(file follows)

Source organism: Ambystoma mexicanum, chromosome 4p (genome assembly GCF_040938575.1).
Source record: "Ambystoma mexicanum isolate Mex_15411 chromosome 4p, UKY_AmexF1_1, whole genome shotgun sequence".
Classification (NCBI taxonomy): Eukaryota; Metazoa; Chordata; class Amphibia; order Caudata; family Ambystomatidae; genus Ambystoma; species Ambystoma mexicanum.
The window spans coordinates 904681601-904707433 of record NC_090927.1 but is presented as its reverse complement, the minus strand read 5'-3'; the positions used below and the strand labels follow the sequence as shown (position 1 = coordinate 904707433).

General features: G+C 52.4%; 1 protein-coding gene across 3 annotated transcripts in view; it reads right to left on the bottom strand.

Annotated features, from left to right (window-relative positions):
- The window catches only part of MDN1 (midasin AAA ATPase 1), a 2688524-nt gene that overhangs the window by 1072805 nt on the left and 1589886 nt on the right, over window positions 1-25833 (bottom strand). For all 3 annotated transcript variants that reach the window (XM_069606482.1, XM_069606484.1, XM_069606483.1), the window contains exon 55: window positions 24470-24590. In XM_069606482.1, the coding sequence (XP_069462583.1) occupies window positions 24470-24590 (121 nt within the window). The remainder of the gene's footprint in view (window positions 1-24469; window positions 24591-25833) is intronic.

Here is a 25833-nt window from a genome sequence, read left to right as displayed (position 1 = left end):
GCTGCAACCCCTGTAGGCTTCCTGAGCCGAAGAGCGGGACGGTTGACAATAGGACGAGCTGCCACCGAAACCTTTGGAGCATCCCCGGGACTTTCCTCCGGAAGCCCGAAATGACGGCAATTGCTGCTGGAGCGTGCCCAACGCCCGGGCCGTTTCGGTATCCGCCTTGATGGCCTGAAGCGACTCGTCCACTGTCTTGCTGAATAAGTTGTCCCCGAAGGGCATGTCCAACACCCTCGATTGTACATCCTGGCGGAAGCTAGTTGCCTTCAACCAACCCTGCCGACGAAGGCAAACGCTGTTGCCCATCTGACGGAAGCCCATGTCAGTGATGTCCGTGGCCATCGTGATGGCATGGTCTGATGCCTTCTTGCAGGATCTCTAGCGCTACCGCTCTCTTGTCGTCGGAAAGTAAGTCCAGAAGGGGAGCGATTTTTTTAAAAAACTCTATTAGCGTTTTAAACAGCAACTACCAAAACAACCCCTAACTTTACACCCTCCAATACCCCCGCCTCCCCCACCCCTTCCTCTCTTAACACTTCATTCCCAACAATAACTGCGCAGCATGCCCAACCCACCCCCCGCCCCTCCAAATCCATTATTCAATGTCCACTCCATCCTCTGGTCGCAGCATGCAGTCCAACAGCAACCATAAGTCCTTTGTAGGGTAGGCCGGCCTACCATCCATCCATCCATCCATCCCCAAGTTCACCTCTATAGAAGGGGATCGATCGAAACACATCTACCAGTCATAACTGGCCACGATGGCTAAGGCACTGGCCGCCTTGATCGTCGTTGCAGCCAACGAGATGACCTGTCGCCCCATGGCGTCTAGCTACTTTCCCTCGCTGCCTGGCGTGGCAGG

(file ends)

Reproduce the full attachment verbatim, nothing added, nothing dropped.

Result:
Source organism: Ambystoma mexicanum, chromosome 4p (genome assembly GCF_040938575.1).
Source record: "Ambystoma mexicanum isolate Mex_15411 chromosome 4p, UKY_AmexF1_1, whole genome shotgun sequence".
Classification (NCBI taxonomy): Eukaryota; Metazoa; Chordata; class Amphibia; order Caudata; family Ambystomatidae; genus Ambystoma; species Ambystoma mexicanum.
The window spans coordinates 904681601-904707433 of record NC_090927.1 but is presented as its reverse complement, the minus strand read 5'-3'; the positions used below and the strand labels follow the sequence as shown (position 1 = coordinate 904707433).

General features: G+C 52.4%; 1 protein-coding gene across 3 annotated transcripts in view; it reads right to left on the bottom strand.

Annotated features, from left to right (window-relative positions):
- The window catches only part of MDN1 (midasin AAA ATPase 1), a 2688524-nt gene that overhangs the window by 1072805 nt on the left and 1589886 nt on the right, over window positions 1-25833 (bottom strand). For all 3 annotated transcript variants that reach the window (XM_069606482.1, XM_069606484.1, XM_069606483.1), the window contains exon 55: window positions 24470-24590. In XM_069606482.1, the coding sequence (XP_069462583.1) occupies window positions 24470-24590 (121 nt within the window). The remainder of the gene's footprint in view (window positions 1-24469; window positions 24591-25833) is intronic.

Here is a 25833-nt window from a genome sequence, read left to right as displayed (position 1 = left end):
GCTGCAACCCCTGTAGGCTTCCTGAGCCGAAGAGCGGGACGGTTGACAATAGGACGAGCTGCCACCGAAACCTTTGGAGCATCCCCGGGACTTTCCTCCGGAAGCCCGAAATGACGGCAATTGCTGCTGGAGCGTGCCCAACGCCCGGGCCGTTTCGGTATCCGCCTTGATGGCCTGAAGCGACTCGTCCACTGTCTTGCTGAATAAGTTGTCCCCGAAGGGCATGTCCAACACCCTCGATTGTACATCCTGGCGGAAGCTAGTTGCCTTCAACCAACCCTGCCGACGAAGGCAAACGCTGTTGCCCATCTGACGGAAGCCCATGTCAGTGATGTCCGTGGCCATCGTGATGGCATGGTCTGATGCCTTCTTGCAGGATCTCTAGCGCTACCGCTCTCTTGTCGTCGGAAAGTAAGTCCAGAAGGGGAGCGATTTTTTTAAAAAACTCTATTAGCGTTTTAAACAGCAACTACCAAAACAACCCCTAACTTTACACCCTCCAATACCCCCGCCTCCCCCACCCCTTCCTCTCTTAACACTTCATTCCCAACAATAACTGCGCAGCATGCCCAACCCACCCCCCGCCCCTCCAAATCCATTATTCAATGTCCACTCCATCCTCTGGTCGCAGCATGCAGTCCAACAGCAACCATAAGTCCTTTGTAGGGTAGGCCGGCCTACCATCCATCCATCCATCCATCCCCAAGTTCACCTCTATAGAAGGGGATCGATCGAAACACATCTACCAGTCATAACTGGCCACGATGGCTAAGGCACTGGCCGCCTTGATCGTCGTTGCAGCCAACGAGATGACCTGTCGCCCCATGGCGTCTAGCTACTTTCCCTCGCTGCCTGGCGTGGCAGG